Last edited by Tom Jenkins; July 31st, 2020 at 10:17 AM.
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Old July 31st, 2020, 12:24 PM   #34
drbitboy
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Quote:
Originally Posted by Tom Jenkins View Post
You are making life tougher than it needs to be. No PID or control is required....

Tom is exactly right, of course; my suggestion over-complicates the issue.


OT (but related, it's been that kind of Friday ...):



When testing large steam turbines (half a gigawatt and up, IIRC), my Dad (metioned twice on one day, and still another half a dozen threads to go, how about that?) said GE would run what they call a "valves wide open" test - isolate the process (turbine), open the inlets steam, and measure everything ASAP after commissioning to get a baseline (also to prove the as-built turbine meets the contract heat-rate, Btu/kWh, to ensure the final payment from the customer is made). Basically they treat the turbine as a flow element, analogous to an orifice meter or other pressure-drop flow measurement element.


Later, when the same valves-wide-open test is run and if the results are changed from the baseline, then something in the process changed (erosion, scale built up on the buckets, whatever).


With enough measurement data they could actually pinpoint where the changes occurred, at which point you can plan activities for the next maintenance an actually estimate an ROI. They could measure turbine performance to an absolute accuracy of around a quarter of a percent, so this metric was fairly useful.
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Old July 31st, 2020, 01:07 PM   #35
Peter Nachtwey
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This is making more sense now. At first there was talk of a VFD and changing speeds. The motor efficiency would change as a function of speed. Now the speed appears to be fixed at 60Hz. So is the VFD necessary to make sure the RPM is exactly 60Hz? If the pumps are not usually controlled by a VFD then there will be a little frequency droop. Shouldn't that be taken into account?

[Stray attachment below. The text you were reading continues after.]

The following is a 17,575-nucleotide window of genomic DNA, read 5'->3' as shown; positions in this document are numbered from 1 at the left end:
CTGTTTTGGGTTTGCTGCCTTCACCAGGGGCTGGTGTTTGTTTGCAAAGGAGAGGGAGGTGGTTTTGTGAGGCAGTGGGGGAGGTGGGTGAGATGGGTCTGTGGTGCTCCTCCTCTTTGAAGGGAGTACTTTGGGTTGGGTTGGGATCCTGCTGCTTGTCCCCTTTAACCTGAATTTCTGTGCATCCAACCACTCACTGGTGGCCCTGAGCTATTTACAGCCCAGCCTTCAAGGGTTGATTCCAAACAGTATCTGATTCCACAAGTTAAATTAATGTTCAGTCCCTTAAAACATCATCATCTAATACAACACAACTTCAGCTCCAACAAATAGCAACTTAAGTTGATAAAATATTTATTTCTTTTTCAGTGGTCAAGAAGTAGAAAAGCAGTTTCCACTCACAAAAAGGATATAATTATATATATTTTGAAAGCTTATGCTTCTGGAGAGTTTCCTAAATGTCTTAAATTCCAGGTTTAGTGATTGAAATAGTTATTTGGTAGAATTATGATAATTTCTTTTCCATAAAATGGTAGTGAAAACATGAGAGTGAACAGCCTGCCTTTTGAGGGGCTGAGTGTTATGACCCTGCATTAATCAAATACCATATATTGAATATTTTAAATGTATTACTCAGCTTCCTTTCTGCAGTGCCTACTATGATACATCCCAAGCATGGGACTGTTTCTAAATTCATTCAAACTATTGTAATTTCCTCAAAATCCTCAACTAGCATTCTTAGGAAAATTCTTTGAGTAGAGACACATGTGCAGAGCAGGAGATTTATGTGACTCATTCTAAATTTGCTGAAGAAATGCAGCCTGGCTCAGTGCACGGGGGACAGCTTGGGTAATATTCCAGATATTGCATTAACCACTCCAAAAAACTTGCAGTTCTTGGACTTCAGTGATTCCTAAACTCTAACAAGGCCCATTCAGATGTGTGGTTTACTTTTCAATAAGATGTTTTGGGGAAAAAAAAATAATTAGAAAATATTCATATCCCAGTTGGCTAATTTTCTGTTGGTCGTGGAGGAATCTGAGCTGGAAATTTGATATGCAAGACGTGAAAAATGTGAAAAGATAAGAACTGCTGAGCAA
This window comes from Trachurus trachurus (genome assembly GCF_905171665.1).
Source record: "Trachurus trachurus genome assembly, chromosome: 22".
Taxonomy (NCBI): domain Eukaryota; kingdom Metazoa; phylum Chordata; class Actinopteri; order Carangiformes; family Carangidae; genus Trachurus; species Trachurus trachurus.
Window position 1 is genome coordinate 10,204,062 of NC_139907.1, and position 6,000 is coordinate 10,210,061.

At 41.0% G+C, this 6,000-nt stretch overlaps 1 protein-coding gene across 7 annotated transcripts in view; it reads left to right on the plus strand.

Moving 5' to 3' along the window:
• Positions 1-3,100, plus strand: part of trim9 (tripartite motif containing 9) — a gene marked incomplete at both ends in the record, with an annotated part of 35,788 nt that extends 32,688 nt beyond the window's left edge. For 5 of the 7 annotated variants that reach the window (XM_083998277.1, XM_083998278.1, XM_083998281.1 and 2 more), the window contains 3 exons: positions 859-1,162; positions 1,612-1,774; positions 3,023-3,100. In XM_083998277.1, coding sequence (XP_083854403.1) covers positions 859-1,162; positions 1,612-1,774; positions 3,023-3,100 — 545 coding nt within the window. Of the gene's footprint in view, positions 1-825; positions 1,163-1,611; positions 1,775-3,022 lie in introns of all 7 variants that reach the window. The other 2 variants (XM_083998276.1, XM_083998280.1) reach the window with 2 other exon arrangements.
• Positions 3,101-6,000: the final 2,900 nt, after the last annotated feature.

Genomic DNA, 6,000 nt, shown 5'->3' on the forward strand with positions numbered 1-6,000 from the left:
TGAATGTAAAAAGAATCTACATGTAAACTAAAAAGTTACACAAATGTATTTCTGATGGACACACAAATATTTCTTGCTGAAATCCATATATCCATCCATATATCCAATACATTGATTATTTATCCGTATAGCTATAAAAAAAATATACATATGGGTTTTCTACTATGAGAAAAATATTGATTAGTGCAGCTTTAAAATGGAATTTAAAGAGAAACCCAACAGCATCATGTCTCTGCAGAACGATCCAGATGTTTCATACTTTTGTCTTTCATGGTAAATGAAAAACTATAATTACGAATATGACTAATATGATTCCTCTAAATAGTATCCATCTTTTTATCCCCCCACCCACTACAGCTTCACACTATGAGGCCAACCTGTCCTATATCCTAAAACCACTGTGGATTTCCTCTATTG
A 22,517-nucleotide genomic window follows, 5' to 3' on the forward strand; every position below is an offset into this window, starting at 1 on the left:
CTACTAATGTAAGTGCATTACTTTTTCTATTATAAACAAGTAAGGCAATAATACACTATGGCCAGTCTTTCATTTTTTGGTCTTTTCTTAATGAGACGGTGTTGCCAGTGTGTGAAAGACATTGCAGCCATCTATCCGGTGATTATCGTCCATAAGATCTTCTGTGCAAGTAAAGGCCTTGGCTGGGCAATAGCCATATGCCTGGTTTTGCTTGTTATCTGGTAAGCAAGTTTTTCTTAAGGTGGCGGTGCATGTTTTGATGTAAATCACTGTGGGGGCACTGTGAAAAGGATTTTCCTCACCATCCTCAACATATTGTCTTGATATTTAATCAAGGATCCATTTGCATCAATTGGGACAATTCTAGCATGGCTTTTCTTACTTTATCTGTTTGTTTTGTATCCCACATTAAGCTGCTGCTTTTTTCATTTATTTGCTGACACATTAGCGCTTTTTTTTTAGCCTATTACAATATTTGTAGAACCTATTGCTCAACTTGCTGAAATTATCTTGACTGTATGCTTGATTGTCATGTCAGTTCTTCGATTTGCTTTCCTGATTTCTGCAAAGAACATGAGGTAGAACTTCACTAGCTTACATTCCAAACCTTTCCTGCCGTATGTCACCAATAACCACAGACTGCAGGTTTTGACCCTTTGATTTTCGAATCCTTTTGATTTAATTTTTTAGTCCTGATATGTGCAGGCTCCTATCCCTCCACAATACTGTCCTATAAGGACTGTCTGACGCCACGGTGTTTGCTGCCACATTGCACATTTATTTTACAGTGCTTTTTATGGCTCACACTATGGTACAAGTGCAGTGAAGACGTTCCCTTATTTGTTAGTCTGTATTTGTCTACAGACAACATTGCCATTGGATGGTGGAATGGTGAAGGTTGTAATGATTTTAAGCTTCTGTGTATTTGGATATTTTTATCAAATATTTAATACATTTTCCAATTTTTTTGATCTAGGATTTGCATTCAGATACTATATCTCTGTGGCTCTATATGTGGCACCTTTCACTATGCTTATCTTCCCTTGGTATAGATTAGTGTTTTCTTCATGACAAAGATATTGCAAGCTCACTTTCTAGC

The problems I see is if there is a valve that is changing the system curve then how does one make sure the valve position and resulting system curve repeatable?


It seems there needs to be a known good pump that must be run from time to time to make a standard to which the pumps that are being tested can be compared.
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Old July 31st, 2020, 01:48 PM   #36
drbitboy
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Quote:
Originally Posted by Peter Nachtwey View Post
It seems there needs to be a known good pump that must be run from time to time to make a standard to which the pumps that are being tested can be compared.

Not necessarily: Tom suggested half a dozen points or so; from that a curve can be plotted and compared to the design and/or baseline curves. If the valve is not at the exact same positions it won't matter: it is the pump's performance curve at "X" Hz that matters, and that is being compared; the system curves' values at specific valve positions are not needed.
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Old July 31st, 2020, 05:53 PM   #37
Tom Jenkins
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Here is an example of a blower project I did several years ago comparing before an after tebuild test results. (The red and blue curves are at different air temperatures.)
Attached Images
File Type: jpg Capture.JPG (107.8 KB, 19 views)